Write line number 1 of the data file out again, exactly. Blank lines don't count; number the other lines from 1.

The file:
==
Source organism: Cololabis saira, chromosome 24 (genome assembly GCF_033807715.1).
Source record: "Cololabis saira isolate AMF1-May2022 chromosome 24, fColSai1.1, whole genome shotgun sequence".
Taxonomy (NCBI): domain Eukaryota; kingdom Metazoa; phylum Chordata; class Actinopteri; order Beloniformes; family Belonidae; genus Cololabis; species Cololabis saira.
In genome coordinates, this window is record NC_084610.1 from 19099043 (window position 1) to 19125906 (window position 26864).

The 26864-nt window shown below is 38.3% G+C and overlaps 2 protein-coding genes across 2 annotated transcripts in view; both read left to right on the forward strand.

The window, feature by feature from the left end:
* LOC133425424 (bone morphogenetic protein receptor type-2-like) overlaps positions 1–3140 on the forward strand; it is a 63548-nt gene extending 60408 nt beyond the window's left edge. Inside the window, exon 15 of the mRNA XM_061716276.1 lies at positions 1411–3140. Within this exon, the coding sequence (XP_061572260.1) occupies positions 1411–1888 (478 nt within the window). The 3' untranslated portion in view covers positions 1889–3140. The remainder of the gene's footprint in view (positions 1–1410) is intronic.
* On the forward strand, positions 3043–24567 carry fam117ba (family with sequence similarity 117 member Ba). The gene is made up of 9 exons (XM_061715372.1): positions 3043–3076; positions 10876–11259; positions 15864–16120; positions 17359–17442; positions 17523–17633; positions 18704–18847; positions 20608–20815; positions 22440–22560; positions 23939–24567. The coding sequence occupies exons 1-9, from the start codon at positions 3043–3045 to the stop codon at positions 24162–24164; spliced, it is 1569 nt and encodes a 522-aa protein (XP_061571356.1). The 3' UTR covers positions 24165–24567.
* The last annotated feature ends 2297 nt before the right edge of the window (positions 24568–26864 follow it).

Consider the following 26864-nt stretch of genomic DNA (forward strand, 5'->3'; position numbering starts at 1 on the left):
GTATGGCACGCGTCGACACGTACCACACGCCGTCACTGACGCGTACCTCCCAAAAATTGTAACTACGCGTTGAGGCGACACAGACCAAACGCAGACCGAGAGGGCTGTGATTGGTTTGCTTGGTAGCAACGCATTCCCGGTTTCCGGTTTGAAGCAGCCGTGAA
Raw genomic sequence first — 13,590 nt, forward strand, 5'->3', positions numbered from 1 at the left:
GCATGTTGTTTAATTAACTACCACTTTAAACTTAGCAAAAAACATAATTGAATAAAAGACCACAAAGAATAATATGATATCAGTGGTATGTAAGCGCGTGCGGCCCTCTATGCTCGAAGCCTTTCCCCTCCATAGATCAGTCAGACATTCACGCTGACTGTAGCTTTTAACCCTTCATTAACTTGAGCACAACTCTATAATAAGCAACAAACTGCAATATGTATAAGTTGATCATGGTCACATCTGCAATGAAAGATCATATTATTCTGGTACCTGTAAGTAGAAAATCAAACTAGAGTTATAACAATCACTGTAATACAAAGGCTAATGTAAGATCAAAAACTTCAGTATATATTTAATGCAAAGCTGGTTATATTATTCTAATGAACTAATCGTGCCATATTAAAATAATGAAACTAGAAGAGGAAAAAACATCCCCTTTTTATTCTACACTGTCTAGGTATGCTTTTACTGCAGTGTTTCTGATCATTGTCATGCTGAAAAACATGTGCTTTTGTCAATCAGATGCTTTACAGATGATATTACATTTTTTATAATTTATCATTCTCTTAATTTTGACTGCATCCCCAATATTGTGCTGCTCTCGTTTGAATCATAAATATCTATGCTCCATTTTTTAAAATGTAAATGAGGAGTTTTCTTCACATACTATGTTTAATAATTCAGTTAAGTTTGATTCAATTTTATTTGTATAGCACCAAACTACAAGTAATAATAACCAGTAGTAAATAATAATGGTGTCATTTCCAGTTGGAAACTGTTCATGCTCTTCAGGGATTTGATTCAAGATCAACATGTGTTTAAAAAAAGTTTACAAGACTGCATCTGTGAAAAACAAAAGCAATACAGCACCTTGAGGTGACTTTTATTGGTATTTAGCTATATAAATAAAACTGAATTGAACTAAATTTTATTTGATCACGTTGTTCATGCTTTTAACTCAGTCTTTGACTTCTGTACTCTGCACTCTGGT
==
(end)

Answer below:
Source organism: Cololabis saira, chromosome 24 (genome assembly GCF_033807715.1).